No relief was granted with respect to the written recordkeeping requirements under Regulation 1.35(a), under which all members of swap execution facilities are required to maintain full, complete, and systematic records of all transactions relating to their business of dealing in commodity interests and related cash or forward transactions (including any written communications provided or received that lead to the execution of such transactions). Under CFTC regulations, any entity with trading privileges on a swap execution facility is a “member” of that swap execution facility and is therefore subject to these requirements.
The time-limited no-action relief with respect to the oral recordkeeping requirements can be found here.
Another Excessive-Fee Lawsuit Based on Adviser/Sub-adviser Fee Split is Filed
Two shareholders of five SEI funds brought a derivative action against the funds’ investment adviser, SEI Investments Management Corporation (“SIMC”), in the United States District Court for the Eastern District of Pennsylvania alleging that the adviser breached its fiduciary duty under Section 36(b) of the 1940 Act by delegating most of its investment management duties to sub-advisers while retaining a substantial amount of the investment management fees it received from the funds. Plaintiffs also allege that SIMC failed to pass along to the funds savings arising from economies of scale. Similar claims alleging violations of Section 36(b), focusing on the differential between the advisory fees paid to the adviser and the sub-advisory fees paid by the adviser to sub-advisers, have been raised in several recent cases, including those brought against The Hartford, AXA, The Principal, Russell, and ING.
FINRA Releases 2014 Regulatory and Examination Priorities
On January 2, 2014, the Financial Industry Regulatory Authority (“FINRA”) published its annual letter (the “Letter”) outlining FINRA’s 2014 regulatory and examination priorities. The Letter is intended to provide information to industry participants about FINRA’s current areas of focus in order to allow broker-dealer firms to review and enhance, if necessary, their supervisory, compliance and risk management efforts in these areas.
The regulatory and examination priorities discussed in the Letter can be classified into four broad categories: business conduct, fraud, financial and operational, and market regulation. New priorities listed for 2014 include, among others, a focus on recidivist brokers, conflicts of interest, qualified plan rollovers, the initial public offering market, crowdfunding portals, and risk control documentation and assessment. The Letter also covers many of the same topics addressed in prior years, including suitability, cybersecurity, private placements, anti-money laundering, microcap fraud, insider trading, and high frequency and algorithmic trading. A copy of the Letter is available here.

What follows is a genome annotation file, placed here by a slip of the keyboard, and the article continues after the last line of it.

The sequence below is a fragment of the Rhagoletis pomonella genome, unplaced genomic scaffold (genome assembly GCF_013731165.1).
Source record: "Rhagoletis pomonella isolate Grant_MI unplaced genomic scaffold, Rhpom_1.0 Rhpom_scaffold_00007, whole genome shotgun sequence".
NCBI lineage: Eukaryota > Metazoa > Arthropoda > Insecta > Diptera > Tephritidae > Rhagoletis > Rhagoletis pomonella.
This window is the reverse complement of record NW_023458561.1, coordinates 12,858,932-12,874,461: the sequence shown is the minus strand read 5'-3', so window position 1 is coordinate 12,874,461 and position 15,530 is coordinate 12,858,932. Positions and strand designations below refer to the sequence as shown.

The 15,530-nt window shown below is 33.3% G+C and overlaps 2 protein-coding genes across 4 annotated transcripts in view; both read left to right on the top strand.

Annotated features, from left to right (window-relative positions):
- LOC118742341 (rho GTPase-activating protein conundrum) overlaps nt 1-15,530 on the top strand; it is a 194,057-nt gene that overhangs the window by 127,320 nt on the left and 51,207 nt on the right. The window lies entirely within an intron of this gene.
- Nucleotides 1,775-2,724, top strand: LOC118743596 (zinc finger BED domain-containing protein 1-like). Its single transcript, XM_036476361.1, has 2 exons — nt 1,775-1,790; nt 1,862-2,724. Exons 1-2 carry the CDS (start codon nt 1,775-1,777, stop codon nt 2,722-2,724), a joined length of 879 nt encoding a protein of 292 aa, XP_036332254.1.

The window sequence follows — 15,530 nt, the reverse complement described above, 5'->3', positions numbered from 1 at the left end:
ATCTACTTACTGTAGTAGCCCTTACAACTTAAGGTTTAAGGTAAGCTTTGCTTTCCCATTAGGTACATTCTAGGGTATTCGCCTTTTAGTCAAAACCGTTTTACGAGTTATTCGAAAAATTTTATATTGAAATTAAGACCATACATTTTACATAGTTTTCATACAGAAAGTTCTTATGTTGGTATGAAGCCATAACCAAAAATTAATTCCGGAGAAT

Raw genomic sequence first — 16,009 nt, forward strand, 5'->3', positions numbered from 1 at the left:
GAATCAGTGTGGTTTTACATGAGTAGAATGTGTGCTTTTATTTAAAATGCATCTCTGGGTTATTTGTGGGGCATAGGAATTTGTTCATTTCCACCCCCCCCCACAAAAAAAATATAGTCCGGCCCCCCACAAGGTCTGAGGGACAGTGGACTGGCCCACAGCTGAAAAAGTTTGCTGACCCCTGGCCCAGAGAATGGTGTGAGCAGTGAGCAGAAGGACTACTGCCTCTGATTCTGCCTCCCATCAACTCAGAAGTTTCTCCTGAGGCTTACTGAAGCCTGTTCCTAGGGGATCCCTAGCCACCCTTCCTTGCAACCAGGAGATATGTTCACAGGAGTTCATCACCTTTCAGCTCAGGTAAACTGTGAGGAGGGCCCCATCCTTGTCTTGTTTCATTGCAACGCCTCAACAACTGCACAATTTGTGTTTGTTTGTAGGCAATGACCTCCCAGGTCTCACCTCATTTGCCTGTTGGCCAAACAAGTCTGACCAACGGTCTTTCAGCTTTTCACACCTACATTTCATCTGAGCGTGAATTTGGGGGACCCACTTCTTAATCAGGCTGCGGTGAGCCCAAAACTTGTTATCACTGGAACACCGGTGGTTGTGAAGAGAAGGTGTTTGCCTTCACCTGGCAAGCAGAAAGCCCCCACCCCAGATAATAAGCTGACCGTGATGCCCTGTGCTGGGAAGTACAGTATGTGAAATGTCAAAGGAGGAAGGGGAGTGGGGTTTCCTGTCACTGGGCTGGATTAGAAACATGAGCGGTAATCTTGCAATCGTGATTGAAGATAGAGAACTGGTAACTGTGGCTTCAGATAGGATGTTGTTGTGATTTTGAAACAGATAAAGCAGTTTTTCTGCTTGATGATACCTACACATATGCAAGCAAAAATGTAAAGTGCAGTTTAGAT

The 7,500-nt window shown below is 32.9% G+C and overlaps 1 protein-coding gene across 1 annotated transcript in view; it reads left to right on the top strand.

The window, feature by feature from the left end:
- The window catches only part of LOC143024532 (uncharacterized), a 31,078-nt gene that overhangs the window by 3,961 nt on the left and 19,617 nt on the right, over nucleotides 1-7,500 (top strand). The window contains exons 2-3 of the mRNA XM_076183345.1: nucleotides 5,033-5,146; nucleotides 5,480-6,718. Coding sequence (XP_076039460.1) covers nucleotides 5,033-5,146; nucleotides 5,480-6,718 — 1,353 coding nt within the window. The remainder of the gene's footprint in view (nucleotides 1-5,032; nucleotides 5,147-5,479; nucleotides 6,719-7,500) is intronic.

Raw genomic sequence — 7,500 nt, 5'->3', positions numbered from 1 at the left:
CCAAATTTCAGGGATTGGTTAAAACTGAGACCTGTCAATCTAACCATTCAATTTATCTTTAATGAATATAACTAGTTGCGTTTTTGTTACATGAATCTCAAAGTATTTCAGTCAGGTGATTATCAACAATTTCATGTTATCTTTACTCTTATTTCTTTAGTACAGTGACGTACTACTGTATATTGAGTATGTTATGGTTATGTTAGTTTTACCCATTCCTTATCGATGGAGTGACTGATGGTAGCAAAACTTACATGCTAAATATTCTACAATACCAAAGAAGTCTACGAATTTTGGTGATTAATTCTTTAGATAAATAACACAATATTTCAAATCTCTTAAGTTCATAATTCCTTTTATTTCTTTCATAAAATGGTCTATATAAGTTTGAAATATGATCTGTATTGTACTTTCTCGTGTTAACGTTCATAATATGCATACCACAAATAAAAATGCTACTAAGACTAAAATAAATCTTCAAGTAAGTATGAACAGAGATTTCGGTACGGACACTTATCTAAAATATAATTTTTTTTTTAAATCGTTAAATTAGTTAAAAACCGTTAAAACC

SEC Issues Compliance and Disclosure Interpretations Regarding Rule 14a-4(a)(3)
On January 24, 2014, the SEC’s Division of Corporate Finance issued new Compliance and Disclosure Interpretations (“C&DIs”) regarding Rule 14a-4(a)(3) of the Securities Exchange Act of 1934 concerning the “unbundling” of separate matters that are submitted to a shareholder vote by a company or any other person soliciting proxy authority. The C&DIs clarify that multiple matters that are so “inextricably intertwined” as to effectively constitute a single matter need not be unbundled. In addition, according to the guidance, the staff would not ordinarily object to the bundling of multiple immaterial matters with a single material matter and, in determining materiality in this context, registrants should consider whether a matter substantively affects shareholder rights. The C&DIs can be found here.
Since the last issue of our IM Update we have also published the following separate Alerts of interest to the investment management industry:
NYSE Files Proposed Rules for Listing of “Managed Portfolio Shares”
January 28, 2014
On January 23, 2014, NYSE Arca Equities filed a proposal with the SEC to permit the listing of “Managed Portfolio Shares,” which are shares of actively managed exchange-traded funds (“ETFs”) for which portfolio holdings are disclosed only quarterly. Actively managed ETFs have become increasingly popular recently, and NYSE Arca’s proposed rule 8.900 would remove what is widely seen as a major drawback for certain actively managed strategies – the requirement for daily disclosure of portfolio holdings.
Update Regarding Trade Execution Mandate for Certain Interest Rate Swaps
January 17, 2014